“‘The market is very challenging for new developments,’ Mr Mann said. ‘We’ve also seen nearly two years now of price declines, record price declines, and that’s very challenging in terms of jobs and supply of new construction.'”

“Terry Lewis, who has been living in the neighbourhood for 20 years, said it was a double-edged sword. ‘Thousands of units have been built, too many I think,’ he said. But he said it felt like ‘a breather’ to have no development on the site. ‘As you can see, it’s abandoned. Have a look. There’s only bush turkeys [that live there] now.'”

This Post Has 53 Comments
  1. ‘If regulators had provided a 100% guarantee on all the bank’s liabilities, that would have used up a lot of public funds, the central bank said. That could lead to a moral hazard problem’

    Hmmm, this “moral hazard” term is vaguely familiar. Is it Chinese? Cuz I haven’t heard our central bankers say anything like that in 15 years.

    1. I believe the term “moral hazard” was last seen in the Dead Sea scrolls. It has been eliminated in the latest version of Newspeak (although thinking the words are not technically a thought crime)

  2. Like Dan, I have a question, and I’m interested in readers opinions. Do you have too many airboxes when bush turkeys have taken over?

    1. First, I’m glad the bush turkeys have a roof over their heads. They have rights too.
      I think the extent of the oversupply will only be fully apparent when speculators start hurting and the supply that has been withheld comes back into the market. Might not be as dramatic as “Silver Thursday” when the Hunt brothers went broke but with around 200K homes in large investor hands, might be more interesting than 2009-11

      1. Can’t wait for those rich investors who went long on luxury airboxes to get wiped out, only to learn the Trump administration doesn’t do Obama bailouts.

        1. “…administration doesn’t do Obama bailouts.”

          After the 2008 crisis, I’m certain that the fed and treasury decided on the “essential entities” similar to the passenger list in the movie, “When Worlds Collide.”

        2. The Bailouts were signed into law by George W. Bush.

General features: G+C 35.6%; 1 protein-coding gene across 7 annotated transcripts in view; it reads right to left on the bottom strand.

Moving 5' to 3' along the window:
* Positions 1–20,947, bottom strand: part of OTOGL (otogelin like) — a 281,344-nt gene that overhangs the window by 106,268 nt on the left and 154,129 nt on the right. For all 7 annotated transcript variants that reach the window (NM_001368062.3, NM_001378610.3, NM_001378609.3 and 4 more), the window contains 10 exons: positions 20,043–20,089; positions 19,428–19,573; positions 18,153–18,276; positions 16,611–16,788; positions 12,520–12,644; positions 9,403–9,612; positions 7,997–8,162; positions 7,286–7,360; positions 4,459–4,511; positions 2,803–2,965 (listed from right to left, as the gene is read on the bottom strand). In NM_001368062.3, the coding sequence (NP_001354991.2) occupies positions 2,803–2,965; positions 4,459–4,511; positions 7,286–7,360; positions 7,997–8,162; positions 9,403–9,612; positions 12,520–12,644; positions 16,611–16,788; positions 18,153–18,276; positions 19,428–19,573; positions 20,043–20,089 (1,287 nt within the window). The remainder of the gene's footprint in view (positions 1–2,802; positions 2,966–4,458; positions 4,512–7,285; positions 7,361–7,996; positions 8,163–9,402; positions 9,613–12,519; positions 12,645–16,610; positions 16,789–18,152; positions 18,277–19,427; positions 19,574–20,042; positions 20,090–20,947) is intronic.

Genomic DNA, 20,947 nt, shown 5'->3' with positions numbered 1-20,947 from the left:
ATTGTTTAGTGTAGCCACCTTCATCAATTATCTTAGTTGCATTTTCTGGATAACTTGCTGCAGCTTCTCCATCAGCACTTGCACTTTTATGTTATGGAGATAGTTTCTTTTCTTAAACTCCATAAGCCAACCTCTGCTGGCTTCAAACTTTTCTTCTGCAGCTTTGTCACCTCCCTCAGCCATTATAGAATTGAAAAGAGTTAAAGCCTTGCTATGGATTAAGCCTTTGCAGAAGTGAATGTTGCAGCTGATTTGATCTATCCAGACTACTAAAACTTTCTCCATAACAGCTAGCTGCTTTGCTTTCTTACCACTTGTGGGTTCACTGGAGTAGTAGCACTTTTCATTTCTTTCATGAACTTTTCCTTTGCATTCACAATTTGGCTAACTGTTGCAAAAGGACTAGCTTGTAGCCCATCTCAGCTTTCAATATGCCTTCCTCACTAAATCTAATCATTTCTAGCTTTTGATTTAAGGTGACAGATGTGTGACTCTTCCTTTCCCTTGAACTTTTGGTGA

The Emergency Economic Stabilization Act of 2008, often called the “bank bailout of 2008,” was proposed by Treasury Secretary Henry Paulson, passed by the 110th United States Congress, and signed into law by President George W. Bush. The act became law as part of Public Law 110-343 on October 3, 2008, in the midst of the financial crisis of 2007–2008. The law created the Troubled Asset Relief Program to purchase distressed assets from financial institutions

          1. George W. Bush…Obama. Seamless, and it was supposed to be seamless to Hillary. Our Presidents have been figureheads of a system.

    2. The last crash was caused by a Bush turkey, a Fed turkey and a Frank turkey and too many other turkeys to name so it seems to fit.

    3. The 9th Ave and Colorado Blvd building that I worked on has less than half of its 275 luxury rental units rented 14 months after Saunders Construction turned it over to Continuum Partners in April 2018.

      Ben Jones I can’t tell you what kind of wild birds are occupying the site, but Continuum is going full steam ahead on the rest of this project:

      https://continuumpartners.com/project/9th-colorado/

      1. Rumor has it a North American red-headed double-breasted mattress thrasher has taken up residence in the building.

    4. Bush turkeys are pretty harmless, but they are considered pests. We have them in our neighbourhood here in Brisbane. Ironically, we have a half-unfinished 4-story apartment building right down the street and, sure enough, it’s inhabited by a bush turkey or two. A few weeks ago, we walked down there to take a look at the, uh, progress. We looked up and sighted a beautiful rosella bird perched on the scaffolding.

      1. It’s normal equilibrium adjustment for domestic production to recess following a negative demand shock.

  3. Uggghhh. Every time you guys say “bush turkey” I think of African bushmeat. Which for some reason I also associate with Chinese gutter oil (cooking oil recycled from grease balls harvested from the sewer system).